Supreme Court Appointments Transparency and Accountability April 12, 2014

The buzz surrounding the Supreme Court of Canada appointments continues with the CBC’s Leslie MacKinnon’s “Questions linger about secret panel”!/content/1.2607482.

Mixed between the individual views on confidentiality of the parliamentary process of such appointments, of former judicial appointment committee member, Francoise Boivin, are deeper views about the process including from constitutional authority, Adam Dodek,

The deeper views include the importance to the process, and need to reform in the area of “accountability” and “transparency.”

But a caution needs to be expressed here. “Accountability” and “transparency” are words that do express important public, government, law, and institutional values, whose significance should never be minimized. But it may be well to remember they are also words that, in government, and public and constitutional contexts can be a bit, well, to be frank, squishy.

So, plugged in alone, unmodified, in front of calls for reform of the complicated, numerous-governments-long struggling Canadian effort to come to a rational Supreme Court of Canada appointments process, the plain fact is “accountability” and “transparency” fall a good distance short of being prescriptive.

There is danger that in using these ideas in this context and presenting them as concepts which, if only adopted in some undefined measure, will immediately rescue a defective process, may create expectations that cannot be achieved.

It is nothing new to say that among the things that turns “accountability” soft and imprecise in this context have to include important completing principles and realities:

1. The legitimacy of the Supreme Court depends on public acceptance that its members are accomplished, dedicated, effective leaders in judicial decision-making. So part of the process of their appointment has to give the chance to expose that merit.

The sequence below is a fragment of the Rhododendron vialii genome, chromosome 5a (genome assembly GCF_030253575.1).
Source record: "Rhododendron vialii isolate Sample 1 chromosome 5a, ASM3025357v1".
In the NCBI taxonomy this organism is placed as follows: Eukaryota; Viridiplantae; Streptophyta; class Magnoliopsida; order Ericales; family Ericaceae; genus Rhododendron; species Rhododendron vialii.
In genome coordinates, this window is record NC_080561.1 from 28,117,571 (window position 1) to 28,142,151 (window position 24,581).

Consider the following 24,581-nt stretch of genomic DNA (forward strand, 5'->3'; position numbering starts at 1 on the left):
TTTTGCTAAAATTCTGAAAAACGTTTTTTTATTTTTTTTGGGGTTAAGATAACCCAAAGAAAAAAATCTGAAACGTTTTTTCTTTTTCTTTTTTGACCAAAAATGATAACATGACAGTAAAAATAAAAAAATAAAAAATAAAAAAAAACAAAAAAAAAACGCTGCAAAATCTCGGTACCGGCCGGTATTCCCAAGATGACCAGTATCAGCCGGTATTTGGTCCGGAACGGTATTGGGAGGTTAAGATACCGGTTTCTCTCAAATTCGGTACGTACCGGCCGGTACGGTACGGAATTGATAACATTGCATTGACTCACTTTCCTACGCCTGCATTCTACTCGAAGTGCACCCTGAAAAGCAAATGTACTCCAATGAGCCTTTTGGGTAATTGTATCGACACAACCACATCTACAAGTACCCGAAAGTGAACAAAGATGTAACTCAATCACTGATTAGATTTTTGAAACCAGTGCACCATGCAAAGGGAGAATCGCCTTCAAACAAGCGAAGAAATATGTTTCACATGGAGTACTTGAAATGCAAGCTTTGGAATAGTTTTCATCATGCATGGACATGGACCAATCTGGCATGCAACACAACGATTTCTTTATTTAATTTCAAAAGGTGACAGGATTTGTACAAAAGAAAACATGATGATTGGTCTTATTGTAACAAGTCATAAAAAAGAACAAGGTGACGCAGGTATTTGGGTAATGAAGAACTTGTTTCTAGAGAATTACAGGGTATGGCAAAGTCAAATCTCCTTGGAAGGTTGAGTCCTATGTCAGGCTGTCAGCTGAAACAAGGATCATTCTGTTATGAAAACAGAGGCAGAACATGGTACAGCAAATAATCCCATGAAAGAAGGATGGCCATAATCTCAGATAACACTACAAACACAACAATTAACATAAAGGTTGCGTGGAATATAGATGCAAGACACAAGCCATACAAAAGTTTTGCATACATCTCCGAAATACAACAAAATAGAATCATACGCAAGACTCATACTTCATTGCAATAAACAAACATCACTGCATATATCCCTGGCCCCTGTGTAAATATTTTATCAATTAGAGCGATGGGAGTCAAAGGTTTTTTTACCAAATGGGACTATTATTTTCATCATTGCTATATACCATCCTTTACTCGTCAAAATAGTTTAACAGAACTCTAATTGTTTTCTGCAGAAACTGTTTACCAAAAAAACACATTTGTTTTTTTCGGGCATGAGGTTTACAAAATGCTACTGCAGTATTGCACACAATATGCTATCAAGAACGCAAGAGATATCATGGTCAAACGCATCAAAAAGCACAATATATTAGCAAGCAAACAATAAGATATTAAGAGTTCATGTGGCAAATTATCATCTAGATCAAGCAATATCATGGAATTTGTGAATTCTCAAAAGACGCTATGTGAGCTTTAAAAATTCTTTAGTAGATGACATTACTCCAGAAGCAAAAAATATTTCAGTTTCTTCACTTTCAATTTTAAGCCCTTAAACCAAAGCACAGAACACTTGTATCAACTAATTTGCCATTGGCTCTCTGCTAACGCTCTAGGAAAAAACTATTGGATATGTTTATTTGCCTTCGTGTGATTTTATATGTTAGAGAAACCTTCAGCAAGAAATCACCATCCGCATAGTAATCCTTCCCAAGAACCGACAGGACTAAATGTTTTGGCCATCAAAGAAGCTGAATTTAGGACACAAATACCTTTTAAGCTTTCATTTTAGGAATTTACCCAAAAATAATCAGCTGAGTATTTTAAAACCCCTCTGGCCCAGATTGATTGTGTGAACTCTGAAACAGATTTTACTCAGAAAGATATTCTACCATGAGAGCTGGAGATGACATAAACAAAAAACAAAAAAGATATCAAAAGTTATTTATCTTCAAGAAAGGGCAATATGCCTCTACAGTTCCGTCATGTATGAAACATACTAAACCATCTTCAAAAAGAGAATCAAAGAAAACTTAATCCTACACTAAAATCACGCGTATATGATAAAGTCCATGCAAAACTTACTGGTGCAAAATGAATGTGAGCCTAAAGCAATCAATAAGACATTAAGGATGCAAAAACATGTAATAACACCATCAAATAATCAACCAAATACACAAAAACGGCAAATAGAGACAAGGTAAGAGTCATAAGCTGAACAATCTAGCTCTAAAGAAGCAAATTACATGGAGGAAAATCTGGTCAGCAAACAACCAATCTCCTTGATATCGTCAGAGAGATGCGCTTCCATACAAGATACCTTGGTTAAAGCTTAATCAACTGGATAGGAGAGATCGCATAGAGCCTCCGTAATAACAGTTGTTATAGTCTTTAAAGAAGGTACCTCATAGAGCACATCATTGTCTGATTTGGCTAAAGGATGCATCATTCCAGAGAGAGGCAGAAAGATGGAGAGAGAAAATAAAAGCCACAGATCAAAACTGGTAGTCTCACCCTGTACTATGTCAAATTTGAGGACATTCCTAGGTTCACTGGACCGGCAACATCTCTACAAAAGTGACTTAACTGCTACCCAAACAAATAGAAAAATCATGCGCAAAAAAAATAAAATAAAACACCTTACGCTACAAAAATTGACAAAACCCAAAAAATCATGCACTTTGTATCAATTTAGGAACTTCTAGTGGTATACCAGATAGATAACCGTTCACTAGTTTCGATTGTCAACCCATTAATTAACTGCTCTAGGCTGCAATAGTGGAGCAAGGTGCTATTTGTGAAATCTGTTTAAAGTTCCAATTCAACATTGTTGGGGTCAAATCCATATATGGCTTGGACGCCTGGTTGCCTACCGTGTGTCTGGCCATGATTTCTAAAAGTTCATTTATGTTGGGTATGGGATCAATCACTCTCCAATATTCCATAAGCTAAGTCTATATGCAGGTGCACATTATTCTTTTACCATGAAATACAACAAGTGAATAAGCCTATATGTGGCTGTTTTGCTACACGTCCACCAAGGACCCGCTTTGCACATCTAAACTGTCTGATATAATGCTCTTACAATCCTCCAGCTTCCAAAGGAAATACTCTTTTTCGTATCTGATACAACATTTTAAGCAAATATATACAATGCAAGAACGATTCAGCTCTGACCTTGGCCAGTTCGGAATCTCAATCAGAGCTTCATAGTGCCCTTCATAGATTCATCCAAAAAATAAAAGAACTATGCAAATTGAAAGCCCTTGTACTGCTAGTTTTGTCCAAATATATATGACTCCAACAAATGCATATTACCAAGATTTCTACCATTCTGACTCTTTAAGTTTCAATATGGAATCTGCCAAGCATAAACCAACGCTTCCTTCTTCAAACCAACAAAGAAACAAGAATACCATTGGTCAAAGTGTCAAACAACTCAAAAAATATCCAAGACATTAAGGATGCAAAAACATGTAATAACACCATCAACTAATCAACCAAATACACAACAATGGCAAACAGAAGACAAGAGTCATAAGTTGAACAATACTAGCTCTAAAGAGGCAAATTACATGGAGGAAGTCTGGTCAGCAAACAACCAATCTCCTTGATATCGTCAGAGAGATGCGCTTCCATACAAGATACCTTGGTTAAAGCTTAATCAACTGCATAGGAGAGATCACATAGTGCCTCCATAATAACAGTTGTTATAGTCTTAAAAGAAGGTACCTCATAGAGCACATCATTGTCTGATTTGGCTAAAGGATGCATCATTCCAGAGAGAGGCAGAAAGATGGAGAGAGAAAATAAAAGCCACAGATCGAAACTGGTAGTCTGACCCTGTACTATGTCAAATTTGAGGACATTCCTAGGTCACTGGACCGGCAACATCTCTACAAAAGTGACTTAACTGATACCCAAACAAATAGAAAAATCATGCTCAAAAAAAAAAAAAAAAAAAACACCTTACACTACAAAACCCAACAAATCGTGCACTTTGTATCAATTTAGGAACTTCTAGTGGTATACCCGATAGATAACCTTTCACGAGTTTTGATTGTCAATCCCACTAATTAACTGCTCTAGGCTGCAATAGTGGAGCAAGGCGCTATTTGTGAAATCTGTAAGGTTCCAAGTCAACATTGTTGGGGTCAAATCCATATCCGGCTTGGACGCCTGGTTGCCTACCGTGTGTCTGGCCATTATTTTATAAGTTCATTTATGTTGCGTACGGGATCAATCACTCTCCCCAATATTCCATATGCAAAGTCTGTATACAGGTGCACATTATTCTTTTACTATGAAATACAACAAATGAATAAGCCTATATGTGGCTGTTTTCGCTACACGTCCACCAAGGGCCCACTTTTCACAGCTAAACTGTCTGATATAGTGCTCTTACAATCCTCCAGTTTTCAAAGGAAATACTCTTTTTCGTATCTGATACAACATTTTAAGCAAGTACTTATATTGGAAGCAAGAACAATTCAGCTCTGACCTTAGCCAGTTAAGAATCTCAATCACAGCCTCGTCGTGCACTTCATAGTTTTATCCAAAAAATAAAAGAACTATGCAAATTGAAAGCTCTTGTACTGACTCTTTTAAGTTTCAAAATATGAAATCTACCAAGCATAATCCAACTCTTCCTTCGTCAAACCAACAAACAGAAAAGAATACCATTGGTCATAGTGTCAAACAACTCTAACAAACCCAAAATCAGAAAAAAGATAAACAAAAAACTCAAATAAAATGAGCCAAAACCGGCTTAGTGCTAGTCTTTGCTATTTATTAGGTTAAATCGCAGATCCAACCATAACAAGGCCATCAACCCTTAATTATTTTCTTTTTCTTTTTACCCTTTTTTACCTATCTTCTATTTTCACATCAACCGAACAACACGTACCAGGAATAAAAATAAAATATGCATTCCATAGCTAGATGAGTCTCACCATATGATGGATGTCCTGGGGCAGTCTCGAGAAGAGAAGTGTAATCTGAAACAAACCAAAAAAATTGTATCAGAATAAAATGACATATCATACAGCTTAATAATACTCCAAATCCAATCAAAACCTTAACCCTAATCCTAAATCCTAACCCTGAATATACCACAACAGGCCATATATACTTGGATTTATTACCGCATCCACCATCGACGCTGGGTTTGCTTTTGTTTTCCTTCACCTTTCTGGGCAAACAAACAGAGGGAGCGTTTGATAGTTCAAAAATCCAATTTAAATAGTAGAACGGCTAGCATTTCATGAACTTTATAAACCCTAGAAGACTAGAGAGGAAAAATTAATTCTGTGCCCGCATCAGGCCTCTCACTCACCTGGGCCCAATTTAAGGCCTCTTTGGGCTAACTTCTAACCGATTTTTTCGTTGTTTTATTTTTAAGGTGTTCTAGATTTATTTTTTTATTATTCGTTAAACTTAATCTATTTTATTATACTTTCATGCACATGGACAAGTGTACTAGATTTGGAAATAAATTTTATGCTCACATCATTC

2. At the same time, the reality seems to be that appointments that are and have been made since anyone can remember fall almost uniformly into that category. In othe words, even without what everyone can agree has been an “open” and “transparent” process, the working result of government appointments has operated effectively to provide a supreme decision making authority that works well, through some pretty tough questions including hard ones like the Secession Reference, the now thirty years old process of the implementation of the Charter and thorny re-workings of important administrative and commercial law ideas.

The risk is that under the banners of accountability and transparency, undisciplined politicians in any revised appointment vetting process can damage the legitmacy of the process, the court and individual members of the court.

3. Confidentiality of deliberation has to be a part of any ultimately reformed process. (Contrary, with respect, to the current complaint of MP Francoise Boivin that she was required to surrender working materials when her work was done, it is very hard, to justify working papers which could be read to compromise some future opinion or motivation of a judge remaining in the hands of practising policiticians once their role in the appointments process is over.)

4. The democratic imperative that ultimate control of the appointment remains in the hands.

These are not matters that are capable of quick and easy fixes.

So here’s what we need. We need to soften the generalized approach we need a working constituency of not academics, reinforced by hard headed battle hardened lawyers, journalists and media experts, process experts and former politicians to prescribe competing models for the process. And we need a solid, principled, debate among them with the concrete formulation of a process.